One of my mother’s caregivers, a lovely girl from the Philippines, told me about a culinary specialty from her homeland. Well she not only told me about it, she showed me the specialty: a fertilized chicken egg.
She opened the egg for me in my mother’s kitchen, call me a wimp but it looked horrifying.
I was pleasantly surprised to read a review by Pete Wells on two Philippine restaurants in New York City, because now I know more about this delicacy:
The word volleys from Jeepney’s kitchen to its dining room as a server carries the hard-boiled duck egg to a man at the bar.
“Ba-luuuuuuuuuuut!” Grabbing the customer’s hand, she whacks the flesh between his thumb and forefinger with a tablespoon to demonstrate the force needed to crack the balut’s shell. Then she prepares him for what he’ll find inside.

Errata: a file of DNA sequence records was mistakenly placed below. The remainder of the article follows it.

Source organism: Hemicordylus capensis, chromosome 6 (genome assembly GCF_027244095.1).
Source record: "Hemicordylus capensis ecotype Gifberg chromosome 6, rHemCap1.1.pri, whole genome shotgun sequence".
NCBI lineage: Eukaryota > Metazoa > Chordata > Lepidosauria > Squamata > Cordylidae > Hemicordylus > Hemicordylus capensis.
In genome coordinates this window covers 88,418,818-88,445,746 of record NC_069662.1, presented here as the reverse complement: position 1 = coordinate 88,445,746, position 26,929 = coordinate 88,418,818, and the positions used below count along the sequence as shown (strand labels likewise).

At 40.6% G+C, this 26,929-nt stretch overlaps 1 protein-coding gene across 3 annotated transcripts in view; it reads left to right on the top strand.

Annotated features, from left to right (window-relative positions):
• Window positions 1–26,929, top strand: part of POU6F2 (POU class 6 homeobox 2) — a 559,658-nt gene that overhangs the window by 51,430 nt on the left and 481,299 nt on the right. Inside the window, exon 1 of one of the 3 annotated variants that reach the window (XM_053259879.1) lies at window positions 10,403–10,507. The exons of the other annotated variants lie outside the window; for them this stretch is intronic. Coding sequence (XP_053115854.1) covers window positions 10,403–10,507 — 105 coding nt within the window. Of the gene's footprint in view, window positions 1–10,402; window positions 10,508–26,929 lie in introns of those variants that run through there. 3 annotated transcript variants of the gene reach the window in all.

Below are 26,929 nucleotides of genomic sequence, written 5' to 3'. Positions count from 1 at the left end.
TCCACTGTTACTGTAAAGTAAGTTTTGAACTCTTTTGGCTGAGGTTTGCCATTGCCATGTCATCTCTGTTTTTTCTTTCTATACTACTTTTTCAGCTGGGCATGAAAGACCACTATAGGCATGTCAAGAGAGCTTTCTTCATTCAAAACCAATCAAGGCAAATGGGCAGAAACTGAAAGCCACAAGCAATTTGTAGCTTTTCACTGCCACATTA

Right on top, she says, is “a really smoky chicken broth.” Under that is the white, hard-boiled, and the yolk. “And down at the bottom, there’s E.T.” The extraterrestrial is a two- or three-week-old duckling that will never hatch, a ball of spindly legs and tucked wings and fine threads of feathers. The unabashed embrace of a delicacy with major freakout potential is typical of the deep-end approach of Jeepney, a self-described “Filipino gastro pub” in the East Village.’
(Read the complete review here.)
E.T. – that’s how the chicken embryo in my mother’s kitchen had looked like, a very young E.T.
Give me some time and I’ll be ready to eat E.T.